|Distillery Opened||Capacity||Malting Floor||Washback Type||Number of Washbacks||Number of Spirit Stills||Number of Wash Stills|
|1816||2.45 Million litres||Dismissed 1974||Wood||10||2||2|
Lagavulin is one of the three Kildalton Distilleries in the south of Islay and sits comfortably in between Ardbeg and Laphroaig at the "Hollow by the Mill", translated from the Gaelic lag a'mhuilin. Lagavulin is pronounced as La-ga-voolin.
Lagavulin Distillery officially dates from 1816, though records show illicit distillation on the site as far back as 1742. Originally there were two distilleries operating on this site, the first established in 1816 believed to be named "Kildalton", and the second in 1817 named Lagavulin. There were also other small distilleries on the same site, Malt Mill Distillery and Ardmore Distillery.
By 1837 there was only the one distillery, " Lagavulin " occupied by Donald Johnston. The still house was rebuilt in 1962 and incorporated the stills of the Malt Mill Distillery and in 1996 a new mashtun was installed, and automated controls put in place. The visitor centre dates back to 1998 and was established in the buildings that once were the maltings and kiln of Malt Mill Distillery.
In the 19th century, several legal battles ensued with their neighbour Laphroaig, brought about after the distiller at Lagavulin, Sir Peter Mackie, leased the Laphroaig distillery. It is said that Mackie attempted to copy Laphroaig's style. Since the water and peat at Lagavulin's premises was different from that at Laphroaig's, the result was different. The Lagavulin distillery is located in the village of the same name.
Lagavulin is known for its producer's use of a slow distillation speed and pear shaped pot stills. Lagavulin Single Malt Whisky is characterized by its strong peat flavour and iodine overtones. The iodine flavour tends to divide tasters into love it or hate it groups with no middle ground, and it may not be suitable for new Scotch drinkers. The standard Lagavulin single malt is 16 years old, though they have also released a 12 year old cask strength variety, as well as their Distiller's edition, finished in Pedro-Ximenez casks.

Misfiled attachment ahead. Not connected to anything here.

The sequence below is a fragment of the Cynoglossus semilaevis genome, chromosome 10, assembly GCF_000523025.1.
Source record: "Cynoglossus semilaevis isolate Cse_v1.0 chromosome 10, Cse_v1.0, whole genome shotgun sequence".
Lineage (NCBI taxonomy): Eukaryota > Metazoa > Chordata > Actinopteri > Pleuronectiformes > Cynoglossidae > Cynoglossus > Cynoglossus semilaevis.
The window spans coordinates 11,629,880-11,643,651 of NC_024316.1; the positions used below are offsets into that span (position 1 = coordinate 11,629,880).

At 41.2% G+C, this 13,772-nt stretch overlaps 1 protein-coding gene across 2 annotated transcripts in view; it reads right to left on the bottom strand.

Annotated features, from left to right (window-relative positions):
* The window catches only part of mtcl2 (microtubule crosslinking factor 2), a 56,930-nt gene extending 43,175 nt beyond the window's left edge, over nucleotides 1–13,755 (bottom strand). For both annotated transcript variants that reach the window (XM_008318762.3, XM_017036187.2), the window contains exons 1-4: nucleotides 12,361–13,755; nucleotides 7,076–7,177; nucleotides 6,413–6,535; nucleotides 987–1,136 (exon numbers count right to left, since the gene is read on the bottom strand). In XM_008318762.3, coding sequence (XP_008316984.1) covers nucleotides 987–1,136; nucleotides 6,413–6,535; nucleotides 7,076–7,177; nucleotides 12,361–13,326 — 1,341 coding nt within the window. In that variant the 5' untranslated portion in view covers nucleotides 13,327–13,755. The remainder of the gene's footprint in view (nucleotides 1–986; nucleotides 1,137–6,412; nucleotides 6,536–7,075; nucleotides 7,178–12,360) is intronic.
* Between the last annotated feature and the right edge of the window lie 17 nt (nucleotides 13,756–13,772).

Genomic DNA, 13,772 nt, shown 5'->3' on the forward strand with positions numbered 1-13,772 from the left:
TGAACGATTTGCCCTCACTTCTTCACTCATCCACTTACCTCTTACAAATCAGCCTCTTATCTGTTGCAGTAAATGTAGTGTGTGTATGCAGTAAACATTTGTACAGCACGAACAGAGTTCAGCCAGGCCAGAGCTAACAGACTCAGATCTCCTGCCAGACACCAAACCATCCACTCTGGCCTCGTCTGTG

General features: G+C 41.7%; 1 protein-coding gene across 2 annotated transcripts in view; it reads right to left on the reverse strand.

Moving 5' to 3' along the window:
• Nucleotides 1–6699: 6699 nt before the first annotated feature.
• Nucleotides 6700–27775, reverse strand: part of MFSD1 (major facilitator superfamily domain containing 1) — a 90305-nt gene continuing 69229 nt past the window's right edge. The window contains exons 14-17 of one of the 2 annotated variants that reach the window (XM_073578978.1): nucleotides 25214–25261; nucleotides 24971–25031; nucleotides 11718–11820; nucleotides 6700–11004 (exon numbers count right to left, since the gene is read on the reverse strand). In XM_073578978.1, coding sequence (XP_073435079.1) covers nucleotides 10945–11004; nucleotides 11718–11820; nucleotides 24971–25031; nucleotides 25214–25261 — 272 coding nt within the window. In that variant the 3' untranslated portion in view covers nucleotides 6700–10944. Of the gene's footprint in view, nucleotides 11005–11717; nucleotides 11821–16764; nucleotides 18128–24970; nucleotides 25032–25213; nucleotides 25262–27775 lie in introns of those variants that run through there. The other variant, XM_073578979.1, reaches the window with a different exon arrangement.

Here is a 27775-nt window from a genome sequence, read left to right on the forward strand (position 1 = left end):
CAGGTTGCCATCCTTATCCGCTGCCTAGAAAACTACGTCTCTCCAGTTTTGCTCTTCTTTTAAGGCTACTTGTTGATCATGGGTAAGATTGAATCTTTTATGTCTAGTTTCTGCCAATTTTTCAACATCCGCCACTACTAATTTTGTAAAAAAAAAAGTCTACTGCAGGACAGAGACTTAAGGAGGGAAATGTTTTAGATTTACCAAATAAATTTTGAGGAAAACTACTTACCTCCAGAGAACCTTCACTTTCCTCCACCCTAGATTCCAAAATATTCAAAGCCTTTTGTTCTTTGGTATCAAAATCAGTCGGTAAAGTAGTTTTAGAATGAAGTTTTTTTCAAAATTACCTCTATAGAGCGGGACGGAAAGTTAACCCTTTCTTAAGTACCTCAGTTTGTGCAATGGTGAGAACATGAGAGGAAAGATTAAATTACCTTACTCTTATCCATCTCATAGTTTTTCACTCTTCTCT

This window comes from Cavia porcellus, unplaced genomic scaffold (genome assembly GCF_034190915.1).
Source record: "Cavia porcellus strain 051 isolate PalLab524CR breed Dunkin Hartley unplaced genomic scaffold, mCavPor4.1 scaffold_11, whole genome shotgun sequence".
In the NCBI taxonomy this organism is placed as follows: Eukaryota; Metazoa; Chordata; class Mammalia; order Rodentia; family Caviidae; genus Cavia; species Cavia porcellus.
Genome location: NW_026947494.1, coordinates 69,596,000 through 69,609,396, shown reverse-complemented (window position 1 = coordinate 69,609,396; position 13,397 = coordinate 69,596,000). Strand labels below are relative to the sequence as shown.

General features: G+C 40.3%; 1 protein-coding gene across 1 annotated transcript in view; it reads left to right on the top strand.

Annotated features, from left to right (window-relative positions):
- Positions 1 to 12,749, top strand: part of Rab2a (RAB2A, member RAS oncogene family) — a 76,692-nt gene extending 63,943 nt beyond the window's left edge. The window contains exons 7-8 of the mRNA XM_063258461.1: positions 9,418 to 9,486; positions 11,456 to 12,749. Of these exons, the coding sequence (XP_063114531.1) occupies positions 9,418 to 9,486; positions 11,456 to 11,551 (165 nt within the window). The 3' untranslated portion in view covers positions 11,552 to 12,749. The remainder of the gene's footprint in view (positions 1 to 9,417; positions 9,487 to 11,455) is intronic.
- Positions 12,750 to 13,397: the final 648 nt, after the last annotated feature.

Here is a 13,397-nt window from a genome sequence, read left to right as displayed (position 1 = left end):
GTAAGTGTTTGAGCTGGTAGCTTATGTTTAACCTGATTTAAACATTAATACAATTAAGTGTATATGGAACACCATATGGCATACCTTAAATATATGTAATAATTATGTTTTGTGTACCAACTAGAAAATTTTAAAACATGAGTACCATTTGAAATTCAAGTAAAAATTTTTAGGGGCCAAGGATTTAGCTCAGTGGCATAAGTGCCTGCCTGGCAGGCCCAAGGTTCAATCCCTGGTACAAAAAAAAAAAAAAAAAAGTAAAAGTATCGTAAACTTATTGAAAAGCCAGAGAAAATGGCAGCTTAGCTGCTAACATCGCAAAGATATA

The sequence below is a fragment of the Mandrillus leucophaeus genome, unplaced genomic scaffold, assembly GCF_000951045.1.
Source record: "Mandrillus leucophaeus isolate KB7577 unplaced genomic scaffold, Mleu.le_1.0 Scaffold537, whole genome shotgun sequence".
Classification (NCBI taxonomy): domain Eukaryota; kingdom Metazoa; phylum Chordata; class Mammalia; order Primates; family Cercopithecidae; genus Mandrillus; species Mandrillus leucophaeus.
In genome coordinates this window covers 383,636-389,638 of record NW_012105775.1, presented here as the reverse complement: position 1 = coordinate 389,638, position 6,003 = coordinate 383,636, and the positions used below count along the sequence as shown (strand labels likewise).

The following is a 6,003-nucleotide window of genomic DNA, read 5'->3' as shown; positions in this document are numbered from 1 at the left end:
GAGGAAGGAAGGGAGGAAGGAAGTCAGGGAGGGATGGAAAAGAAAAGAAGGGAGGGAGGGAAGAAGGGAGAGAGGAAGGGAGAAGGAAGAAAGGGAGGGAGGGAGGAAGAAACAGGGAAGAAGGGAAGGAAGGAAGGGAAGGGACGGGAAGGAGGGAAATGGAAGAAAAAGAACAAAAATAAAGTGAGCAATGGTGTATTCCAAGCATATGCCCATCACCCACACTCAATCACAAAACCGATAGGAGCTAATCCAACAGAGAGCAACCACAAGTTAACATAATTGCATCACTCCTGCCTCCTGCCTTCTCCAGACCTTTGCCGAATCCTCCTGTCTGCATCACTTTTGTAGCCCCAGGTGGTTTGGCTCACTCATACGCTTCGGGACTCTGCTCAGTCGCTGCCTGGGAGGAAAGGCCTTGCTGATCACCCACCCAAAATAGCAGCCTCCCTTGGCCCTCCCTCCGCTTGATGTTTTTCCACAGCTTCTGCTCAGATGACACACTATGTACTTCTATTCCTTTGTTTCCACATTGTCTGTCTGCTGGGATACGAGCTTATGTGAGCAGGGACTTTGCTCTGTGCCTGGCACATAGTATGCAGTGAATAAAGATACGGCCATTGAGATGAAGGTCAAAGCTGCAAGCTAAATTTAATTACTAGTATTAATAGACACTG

Lagavulin is produced by White Horse Distillers which is owned by United Distillers & Vinters which in turn is owned by Diageo plc. Lagavulin was chosen to represent Islay Single Malts in UDV's Classic Malts of Scotland.
- 1816: Lagavulin has been founded by John Johnston.
- 1836: Alexander Graham buys Lagavulin distillery.
- 1867: Lagavulin distillery is acquired by James Logan Mackie & Co. and refurbishment starts.
- 1889: James Logan Mackies passes away and nephew Peter Mackie inherits Lagavulin.
- 1890: Peter Mackie launches White Horse onto the export market with Lagavulin.
- 1930: Lagavulin is administered by Scottish Malt Distillers.
- 1952: an explosive fire breaks out and causes considerable damage to Lagavulin.
- 1974: Lagavulin’s floor malting are decommissioned and malt is bought from Port Ellen.
- 1988: Lagavulin 16 years becomes one of six classic malts.
- 1998: Lagavulin's Pedro Ximenez sherry finish is launched as a Distillers Edition.
- 2006: Lagavulin released a 30 year old.
- 2013: Lagavulin realease a 37 years old and the 12th edition of the 12 year old cask strenght.
- 2016: An 8 year old and a 25 year old are launched by Lagavulin.